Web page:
Gates: Northwestern should extend health center hours

Gates: Northwestern should extend health center hours

Matt Gates, Columnist

Northwestern’s campus seems to run on absurd hours. University Library is open until 3 a.m. on normal school nights and 24/7 during exam weeks. Students have been known to overload with five classes, leaving them with the class hours of a high school student but much more reading. Extracurricular activities galore fill students’ nights, and internships might even come into the picture for upperclassmen.

But these hours are not shared by every service available at NU. Although a library that is open late is crucial to the student community, a health center with broader hours is critical as well. Increasing the hours of the Northwestern University Health Service would create a more accommodating and potentially even safer experience for the NU student body.

Extended hours at the Searle would make it easier for students to schedule medical appointments around their already hectic schedules. Its 8:30 a.m. to 5 p.m. weekday hours — except Tuesday when hours are extended until 6 p.m. — make it difficult for students who are likely tied down by classes and work-study to easily schedule an appointment. Night hours would be less likely to conflict with classes, which would help students get to the doctor without falling behind in school.

Expanding the hours of Health Service would also make it easier to get an appointment, especially during midterm weeks such as this one, in which coughing interrupts your economics exam every five minutes. More hours mean more appointments and less time spent waiting with a tissue box and cough drops.

But there is a more pressing reason to have an on-campus health center open later, especially on weekend nights. We’ve all heard the stories about students that get “too drunk.” But “too drunk” means different things to different people. “Too drunk” can mean staggering home and falling asleep. Or “too drunk” can be life-threatening. This judgment is often left to the friends of an inebriated student simply because they are the only ones around. Obviously if students have any reason to suspect that a friend may be inebriated to the point of needing medical attention, they should take action. However, the fear of a friend going to the hospital may prevent students from taking action.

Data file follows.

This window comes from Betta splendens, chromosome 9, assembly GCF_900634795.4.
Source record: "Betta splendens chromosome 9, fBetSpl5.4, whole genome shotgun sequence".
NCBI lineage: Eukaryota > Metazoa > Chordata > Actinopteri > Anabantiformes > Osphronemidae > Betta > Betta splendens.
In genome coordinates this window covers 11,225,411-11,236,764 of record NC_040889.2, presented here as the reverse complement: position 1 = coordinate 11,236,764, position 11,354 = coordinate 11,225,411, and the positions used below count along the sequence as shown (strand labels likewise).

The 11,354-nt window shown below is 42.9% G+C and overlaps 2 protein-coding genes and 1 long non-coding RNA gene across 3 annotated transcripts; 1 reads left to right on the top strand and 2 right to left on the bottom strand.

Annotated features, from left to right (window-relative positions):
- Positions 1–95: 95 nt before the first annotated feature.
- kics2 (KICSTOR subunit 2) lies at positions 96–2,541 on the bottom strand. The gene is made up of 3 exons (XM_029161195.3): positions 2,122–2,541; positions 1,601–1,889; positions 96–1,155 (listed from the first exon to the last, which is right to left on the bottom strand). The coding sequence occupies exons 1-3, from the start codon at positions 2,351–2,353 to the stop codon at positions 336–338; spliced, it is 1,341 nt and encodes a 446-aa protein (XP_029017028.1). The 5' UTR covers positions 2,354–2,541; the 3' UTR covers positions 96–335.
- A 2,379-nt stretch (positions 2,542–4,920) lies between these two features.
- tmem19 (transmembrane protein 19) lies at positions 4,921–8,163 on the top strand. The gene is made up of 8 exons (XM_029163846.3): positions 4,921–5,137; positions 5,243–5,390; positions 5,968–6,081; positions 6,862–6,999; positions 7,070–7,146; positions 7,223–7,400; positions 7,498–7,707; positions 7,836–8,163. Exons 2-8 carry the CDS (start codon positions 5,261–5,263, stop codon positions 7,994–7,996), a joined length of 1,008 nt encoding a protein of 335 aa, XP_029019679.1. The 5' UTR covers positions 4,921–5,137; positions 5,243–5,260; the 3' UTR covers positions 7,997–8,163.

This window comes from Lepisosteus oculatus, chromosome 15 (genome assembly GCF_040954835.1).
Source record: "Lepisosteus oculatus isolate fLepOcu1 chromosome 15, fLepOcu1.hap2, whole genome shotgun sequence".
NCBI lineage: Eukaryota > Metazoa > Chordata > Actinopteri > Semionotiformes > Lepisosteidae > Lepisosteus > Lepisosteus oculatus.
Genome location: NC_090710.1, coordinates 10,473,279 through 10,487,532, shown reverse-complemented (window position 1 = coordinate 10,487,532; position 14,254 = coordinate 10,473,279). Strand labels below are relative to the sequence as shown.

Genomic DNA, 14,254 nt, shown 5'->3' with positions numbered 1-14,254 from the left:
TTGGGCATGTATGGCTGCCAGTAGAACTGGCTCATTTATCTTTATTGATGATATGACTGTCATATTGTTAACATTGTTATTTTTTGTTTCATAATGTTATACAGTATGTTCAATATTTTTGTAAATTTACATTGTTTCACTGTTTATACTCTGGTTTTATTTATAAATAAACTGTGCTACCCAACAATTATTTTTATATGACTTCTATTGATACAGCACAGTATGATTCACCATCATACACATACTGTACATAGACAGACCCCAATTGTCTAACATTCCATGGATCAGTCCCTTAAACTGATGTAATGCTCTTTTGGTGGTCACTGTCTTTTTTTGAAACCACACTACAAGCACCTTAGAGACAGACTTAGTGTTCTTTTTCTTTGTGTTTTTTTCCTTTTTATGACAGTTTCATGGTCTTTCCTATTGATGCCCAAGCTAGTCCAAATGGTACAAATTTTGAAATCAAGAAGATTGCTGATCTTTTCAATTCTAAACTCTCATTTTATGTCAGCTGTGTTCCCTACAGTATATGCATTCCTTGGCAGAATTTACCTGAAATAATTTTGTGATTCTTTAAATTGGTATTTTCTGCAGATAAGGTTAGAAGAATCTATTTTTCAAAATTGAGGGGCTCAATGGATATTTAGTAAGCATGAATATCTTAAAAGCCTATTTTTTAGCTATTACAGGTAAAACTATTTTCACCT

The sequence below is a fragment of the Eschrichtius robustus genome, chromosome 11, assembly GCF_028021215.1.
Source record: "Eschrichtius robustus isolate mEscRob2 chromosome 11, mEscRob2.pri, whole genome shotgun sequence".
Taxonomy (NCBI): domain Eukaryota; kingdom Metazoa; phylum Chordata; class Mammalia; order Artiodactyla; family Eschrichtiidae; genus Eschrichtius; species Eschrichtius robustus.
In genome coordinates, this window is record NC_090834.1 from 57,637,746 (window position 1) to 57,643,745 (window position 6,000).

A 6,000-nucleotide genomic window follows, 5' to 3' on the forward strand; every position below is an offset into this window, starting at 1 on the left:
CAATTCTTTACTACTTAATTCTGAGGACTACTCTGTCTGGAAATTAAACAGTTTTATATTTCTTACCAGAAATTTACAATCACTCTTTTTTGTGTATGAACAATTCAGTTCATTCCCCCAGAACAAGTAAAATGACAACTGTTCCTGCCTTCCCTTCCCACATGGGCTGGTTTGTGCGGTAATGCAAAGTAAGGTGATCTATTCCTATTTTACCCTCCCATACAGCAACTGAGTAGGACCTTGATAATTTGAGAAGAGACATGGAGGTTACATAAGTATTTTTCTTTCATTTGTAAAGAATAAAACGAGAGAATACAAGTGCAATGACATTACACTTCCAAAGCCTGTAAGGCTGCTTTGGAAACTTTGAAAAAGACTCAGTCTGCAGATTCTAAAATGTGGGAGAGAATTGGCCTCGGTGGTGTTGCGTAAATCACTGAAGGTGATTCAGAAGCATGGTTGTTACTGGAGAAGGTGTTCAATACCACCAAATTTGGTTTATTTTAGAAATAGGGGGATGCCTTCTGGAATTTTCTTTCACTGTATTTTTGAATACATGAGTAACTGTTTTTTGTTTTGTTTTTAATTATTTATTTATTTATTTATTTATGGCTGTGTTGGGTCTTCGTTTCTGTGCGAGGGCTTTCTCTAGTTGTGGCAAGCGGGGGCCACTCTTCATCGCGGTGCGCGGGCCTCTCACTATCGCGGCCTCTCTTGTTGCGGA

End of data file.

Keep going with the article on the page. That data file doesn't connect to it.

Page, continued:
From having all entering students complete AlcoholEdu and participate in the Wildcat Voices, Alcohol Choices Essential NU to offering Red Watch Band Bystander Intervention Training, the NU administration takes many steps to educate the student body about alcohol and encourage students to make the right decision for a friend.

However, having Searle open on Friday and Saturday evenings when alcohol consumption is most likely to occur would be another great step toward keeping the NU community safe. Although the Health Service does provide urgent care to students on weekends and evenings, its website suggests that in the event of a “medical emergency, including those due to excessive alcohol consumption,” students should dial 911. Students in this situation would benefit from an intermediate option between having a friend sleep it off or go to the hospital.

Although increasing the hours at Searle would require the University to pay more employee wages, this seems like a good use of NU’s resources. Expanding the hours of Health Service would make it easier for students to schedule medical appointments without a long wait. It would also make it more likely that students will make a responsible decision when confronted with the situation of encountering an intoxicated peer. NU would be better served if the Health Service extended its hours to meet students’ needs.

Matt Gates is a Weinberg sophomore. He can be reached at [email protected]. If you want to respond publicly to this column, send a Letter to the Editor to [email protected].